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The Blue Book


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by Owen Sheers

Owen Sheers doesn't need any help from the likes of me to sell his first published work, which has already got him a job as a TV arts presenter. I'm indulging myself for two reasons: first, we don't have enough poetry on this site; and second, I wanted to find out what all the fuss was about.

The opening poem in The Blue Book, entitled Feeling the catch, is designed to be a shocker - and not in the way the first few stanzas lead one to anticipate, either. We are in no doubt, right from the start, of the poet's identity: male, young, confident in his masculinity, casual in his attitudes to women. Or is he?

Several of the subsequent poems - Coming home, Unfinished business, Not yet my mother, The pond - reinforce the image of a boy coming to terms with manhood. (By my calculations, Sheers was twenty-six at the time of publication, but many of these pieces must have been written much earlier.)

I am not surprised by the success of this collection. Sheers displays, throughout, a sensitivity most men of his age keep well under wraps. The tender portraits of his own family, in poems such as Iron filings, and of intimate relationships (The wedding, His and hers) are unquestionably moving, but it is in pieces like My grandfather's garden that Sheers shows his talent at its peak. Here he places himself in a situation where human life, except his own, is entirely absent, and in its absence all the more poignant. Other poems achieve an equivalent effect by concentrating on the natural world and other minutely-observed aspects of the writer's surroundings: not only the farming environment he knows so well (Hedge foal, Lambing, Harvest, Skirrid) but the Pacific island where he spent his early childhood, as recollected by the adult Sheers (World maps, The Fijian lay preacher).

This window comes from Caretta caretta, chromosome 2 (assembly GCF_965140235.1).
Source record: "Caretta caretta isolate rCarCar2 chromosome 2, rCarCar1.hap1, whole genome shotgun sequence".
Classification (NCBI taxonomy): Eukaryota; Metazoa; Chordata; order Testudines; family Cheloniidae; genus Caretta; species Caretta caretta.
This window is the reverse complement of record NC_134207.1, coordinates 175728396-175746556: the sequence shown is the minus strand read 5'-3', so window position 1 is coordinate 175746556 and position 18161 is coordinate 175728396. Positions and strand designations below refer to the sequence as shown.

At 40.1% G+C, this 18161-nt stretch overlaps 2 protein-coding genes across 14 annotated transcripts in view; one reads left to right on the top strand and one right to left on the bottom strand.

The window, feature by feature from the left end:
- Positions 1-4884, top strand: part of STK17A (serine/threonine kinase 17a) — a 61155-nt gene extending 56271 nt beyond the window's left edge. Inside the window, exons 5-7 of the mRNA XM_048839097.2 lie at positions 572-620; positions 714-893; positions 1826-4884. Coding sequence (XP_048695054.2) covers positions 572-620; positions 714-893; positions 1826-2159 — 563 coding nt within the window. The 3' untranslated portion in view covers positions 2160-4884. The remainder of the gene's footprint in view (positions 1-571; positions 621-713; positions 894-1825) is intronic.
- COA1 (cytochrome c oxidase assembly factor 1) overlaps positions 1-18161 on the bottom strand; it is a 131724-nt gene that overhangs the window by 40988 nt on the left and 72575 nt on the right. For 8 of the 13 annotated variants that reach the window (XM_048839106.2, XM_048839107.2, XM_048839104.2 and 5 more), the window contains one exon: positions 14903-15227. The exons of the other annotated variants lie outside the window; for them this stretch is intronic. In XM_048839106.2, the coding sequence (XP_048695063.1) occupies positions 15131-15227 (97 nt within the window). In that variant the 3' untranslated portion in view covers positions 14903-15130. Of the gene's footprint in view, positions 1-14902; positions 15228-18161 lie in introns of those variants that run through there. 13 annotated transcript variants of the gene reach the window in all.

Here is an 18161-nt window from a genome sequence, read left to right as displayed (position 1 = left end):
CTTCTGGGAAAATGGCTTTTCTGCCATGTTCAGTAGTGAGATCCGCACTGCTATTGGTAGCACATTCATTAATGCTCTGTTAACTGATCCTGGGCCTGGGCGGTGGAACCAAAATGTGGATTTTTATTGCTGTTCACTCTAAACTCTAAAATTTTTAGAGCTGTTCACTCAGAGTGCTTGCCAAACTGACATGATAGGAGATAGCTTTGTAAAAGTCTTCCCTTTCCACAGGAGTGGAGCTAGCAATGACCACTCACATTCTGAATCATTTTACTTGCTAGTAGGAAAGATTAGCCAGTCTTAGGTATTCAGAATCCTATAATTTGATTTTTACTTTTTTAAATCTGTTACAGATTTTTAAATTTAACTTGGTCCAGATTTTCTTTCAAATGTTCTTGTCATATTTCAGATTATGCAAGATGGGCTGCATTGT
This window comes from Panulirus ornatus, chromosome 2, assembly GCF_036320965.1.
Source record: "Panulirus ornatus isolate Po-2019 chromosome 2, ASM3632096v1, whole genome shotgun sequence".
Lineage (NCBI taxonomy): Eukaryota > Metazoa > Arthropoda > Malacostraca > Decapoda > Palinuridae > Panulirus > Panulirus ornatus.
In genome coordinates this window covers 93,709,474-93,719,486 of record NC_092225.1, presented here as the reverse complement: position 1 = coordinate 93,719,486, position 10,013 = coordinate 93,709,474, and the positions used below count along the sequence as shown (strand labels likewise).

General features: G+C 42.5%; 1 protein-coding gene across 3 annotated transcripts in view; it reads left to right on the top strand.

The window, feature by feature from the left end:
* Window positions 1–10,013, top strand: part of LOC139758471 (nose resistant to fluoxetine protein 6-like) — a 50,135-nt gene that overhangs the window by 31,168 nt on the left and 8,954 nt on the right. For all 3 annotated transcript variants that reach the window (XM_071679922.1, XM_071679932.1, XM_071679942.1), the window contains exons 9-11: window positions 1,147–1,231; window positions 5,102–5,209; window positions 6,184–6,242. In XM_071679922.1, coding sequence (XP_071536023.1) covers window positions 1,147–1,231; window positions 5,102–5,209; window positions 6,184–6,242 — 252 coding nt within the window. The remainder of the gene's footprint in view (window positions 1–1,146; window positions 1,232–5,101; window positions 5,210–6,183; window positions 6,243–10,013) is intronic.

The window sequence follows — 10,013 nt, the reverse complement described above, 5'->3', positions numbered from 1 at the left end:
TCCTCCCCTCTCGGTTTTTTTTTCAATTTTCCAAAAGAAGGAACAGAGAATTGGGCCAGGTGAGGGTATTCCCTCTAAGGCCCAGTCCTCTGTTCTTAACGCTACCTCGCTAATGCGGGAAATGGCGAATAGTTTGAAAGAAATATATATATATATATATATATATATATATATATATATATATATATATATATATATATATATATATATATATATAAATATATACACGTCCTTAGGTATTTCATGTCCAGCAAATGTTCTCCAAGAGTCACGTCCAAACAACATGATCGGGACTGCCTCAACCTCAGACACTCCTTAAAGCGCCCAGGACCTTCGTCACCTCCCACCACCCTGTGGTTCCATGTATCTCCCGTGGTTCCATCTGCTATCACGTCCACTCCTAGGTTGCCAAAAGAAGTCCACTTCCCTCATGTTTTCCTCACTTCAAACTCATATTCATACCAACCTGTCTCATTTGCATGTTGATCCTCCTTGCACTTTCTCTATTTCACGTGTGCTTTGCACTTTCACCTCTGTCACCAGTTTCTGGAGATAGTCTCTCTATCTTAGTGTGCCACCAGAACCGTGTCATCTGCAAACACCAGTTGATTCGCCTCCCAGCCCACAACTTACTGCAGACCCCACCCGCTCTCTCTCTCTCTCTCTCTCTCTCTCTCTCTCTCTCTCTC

If I have a personal favourite, it must be May ball, a poem that would be almost out of place in this context if it were not for the introduction and conclusion, reflecting how the poet's relationship with his late grandfather dominates the whole collection. Against a backdrop that will be unfamiliar to many of his readers, he somehow contrives to put into words the essence of his character and give voice to the sensibilities of a young man who, whilst quite capable of living life to the full, never loses sight of how he arrived in the world.

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ISBN 1 85411 277 5 Published by Seren, 2000.

64pp, paperback Retail price 6.95

Open Book

Review by Deborah Fisher

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